S41 On the Linkage Between Asian Summer Monsoon and Tropopause Folds

Sunday, 7 January 2018
Exhibit Hall 5 (ACC) (Austin, Texas)
Yutian Wu, Purdue University, West Lafayette, IN; and G. Chen, L. M. Taylor, and P. Zhang

Tropopause folding events are a type of troposphere-stratosphere exchange that have been linked to enhanced vertical ascent and extreme rainfall events. The latter can bring about consequences such as flooding and agricultural loss. However, much is still unknown about the mechanisms resulting in tropopause folding events. Rossby wave breaking, represented by a reversal in the potential vorticity gradient, is one such source that has been proposed in previous studies.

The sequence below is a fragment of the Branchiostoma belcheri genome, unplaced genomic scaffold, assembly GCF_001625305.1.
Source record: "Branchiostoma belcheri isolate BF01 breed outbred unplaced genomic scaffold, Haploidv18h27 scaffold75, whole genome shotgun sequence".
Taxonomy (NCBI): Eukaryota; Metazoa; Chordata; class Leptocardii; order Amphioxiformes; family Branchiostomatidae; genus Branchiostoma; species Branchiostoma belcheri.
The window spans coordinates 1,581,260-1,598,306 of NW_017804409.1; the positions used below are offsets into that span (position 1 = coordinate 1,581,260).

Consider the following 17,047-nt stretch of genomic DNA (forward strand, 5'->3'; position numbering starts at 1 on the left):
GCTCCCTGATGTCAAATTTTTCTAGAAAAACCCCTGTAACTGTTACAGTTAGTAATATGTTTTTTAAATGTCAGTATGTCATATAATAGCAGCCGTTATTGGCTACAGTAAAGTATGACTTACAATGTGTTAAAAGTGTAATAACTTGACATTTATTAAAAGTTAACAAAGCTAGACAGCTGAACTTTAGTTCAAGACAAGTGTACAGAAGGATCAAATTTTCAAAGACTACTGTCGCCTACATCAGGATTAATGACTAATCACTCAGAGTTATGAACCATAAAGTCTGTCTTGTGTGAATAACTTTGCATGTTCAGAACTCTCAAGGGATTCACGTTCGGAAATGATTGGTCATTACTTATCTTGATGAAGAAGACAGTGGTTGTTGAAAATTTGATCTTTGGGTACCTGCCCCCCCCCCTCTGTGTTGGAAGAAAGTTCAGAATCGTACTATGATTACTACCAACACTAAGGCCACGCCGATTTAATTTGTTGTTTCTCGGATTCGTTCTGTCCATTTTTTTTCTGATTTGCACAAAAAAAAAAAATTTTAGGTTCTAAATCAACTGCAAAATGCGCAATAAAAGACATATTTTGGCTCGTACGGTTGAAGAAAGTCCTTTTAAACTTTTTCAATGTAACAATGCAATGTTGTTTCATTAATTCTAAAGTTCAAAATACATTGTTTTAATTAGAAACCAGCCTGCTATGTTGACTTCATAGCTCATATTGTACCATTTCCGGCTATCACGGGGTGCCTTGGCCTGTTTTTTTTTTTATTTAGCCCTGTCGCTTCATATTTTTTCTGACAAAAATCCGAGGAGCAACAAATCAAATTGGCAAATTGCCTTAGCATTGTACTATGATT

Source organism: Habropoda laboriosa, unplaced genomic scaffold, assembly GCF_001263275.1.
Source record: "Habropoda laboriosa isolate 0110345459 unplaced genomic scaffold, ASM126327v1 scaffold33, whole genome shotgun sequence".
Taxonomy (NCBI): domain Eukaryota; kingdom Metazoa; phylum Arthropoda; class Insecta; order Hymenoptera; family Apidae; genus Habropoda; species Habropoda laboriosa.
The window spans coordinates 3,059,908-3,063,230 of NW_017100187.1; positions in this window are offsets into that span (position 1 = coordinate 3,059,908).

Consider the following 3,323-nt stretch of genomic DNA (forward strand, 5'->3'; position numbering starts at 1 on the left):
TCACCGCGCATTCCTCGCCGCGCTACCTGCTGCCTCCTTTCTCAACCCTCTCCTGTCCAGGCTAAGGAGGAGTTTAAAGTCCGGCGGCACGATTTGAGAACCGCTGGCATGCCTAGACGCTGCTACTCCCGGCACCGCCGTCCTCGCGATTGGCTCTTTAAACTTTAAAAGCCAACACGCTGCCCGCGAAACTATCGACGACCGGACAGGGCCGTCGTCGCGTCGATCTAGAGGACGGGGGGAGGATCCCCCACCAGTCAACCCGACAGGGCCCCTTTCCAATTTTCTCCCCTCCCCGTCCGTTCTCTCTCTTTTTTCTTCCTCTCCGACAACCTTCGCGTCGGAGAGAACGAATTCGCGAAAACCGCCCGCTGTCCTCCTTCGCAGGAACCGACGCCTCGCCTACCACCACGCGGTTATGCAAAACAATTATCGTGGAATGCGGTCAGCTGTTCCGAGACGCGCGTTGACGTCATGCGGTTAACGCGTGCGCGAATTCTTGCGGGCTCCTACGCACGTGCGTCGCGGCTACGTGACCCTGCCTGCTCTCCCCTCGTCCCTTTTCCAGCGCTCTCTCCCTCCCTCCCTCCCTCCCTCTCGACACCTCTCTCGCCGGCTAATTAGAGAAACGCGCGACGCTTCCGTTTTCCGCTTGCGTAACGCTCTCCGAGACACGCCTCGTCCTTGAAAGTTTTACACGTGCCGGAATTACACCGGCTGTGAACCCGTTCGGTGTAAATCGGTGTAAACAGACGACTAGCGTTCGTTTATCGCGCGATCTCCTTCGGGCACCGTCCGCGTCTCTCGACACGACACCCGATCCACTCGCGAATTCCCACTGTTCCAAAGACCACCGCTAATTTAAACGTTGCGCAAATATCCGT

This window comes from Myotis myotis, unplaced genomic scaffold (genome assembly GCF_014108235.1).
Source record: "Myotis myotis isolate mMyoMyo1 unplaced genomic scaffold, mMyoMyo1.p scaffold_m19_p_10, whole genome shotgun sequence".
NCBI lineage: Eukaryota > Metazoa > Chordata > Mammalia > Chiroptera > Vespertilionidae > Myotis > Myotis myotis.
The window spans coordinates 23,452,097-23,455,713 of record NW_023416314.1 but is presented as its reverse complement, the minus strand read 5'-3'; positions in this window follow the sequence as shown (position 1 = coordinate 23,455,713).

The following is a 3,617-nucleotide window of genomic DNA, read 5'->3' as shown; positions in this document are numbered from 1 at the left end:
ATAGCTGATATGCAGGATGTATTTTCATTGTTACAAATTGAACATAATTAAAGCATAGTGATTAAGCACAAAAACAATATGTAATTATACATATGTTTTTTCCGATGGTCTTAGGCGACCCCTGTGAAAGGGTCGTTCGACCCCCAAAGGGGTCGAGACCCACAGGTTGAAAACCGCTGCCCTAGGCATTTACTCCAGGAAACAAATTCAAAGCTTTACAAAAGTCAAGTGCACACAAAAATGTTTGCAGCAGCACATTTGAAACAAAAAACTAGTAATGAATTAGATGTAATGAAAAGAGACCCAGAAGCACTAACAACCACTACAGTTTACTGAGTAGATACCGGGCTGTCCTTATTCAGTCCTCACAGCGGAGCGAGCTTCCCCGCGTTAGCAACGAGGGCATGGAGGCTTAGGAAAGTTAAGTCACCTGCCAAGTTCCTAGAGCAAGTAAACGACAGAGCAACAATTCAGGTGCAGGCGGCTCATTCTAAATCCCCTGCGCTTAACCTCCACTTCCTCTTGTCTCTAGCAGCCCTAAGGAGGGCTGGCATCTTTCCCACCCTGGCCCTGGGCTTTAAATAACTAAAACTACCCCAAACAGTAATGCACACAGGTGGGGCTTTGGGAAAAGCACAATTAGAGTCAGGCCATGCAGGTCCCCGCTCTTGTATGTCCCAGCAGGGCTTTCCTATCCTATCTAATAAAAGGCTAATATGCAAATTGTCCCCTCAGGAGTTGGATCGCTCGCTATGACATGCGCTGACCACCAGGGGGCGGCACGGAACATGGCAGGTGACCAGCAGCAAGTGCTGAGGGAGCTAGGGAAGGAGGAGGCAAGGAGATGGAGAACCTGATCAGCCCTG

We investigate the climatology of tropopause folding events in order to find global hotspots of high tropopause fold frequency. Upper-level potential vorticity and mid-level vertical velocity are analyzed in three locations of interest at distinct times of frequent activity: the Asian monsoon region in summer and the North Atlantic and North Pacific oceans in winter. In addition, a set of idealized aquaplanet model runs was used to investigate the effects of tropopause folds on extreme rainfall events. It is found that tropopause folds forming in the Asian monsoon region tend to occur on the northwestern side of the upper-level anticyclone and are generated due to intensified monsoon circulation and resulting intensified subsidence rather than by Rossby wave breaking. Finally, our findings show a significant increase of precipitation downstream of the fold location and a significant decrease upstream that persists for about 1-2 days.

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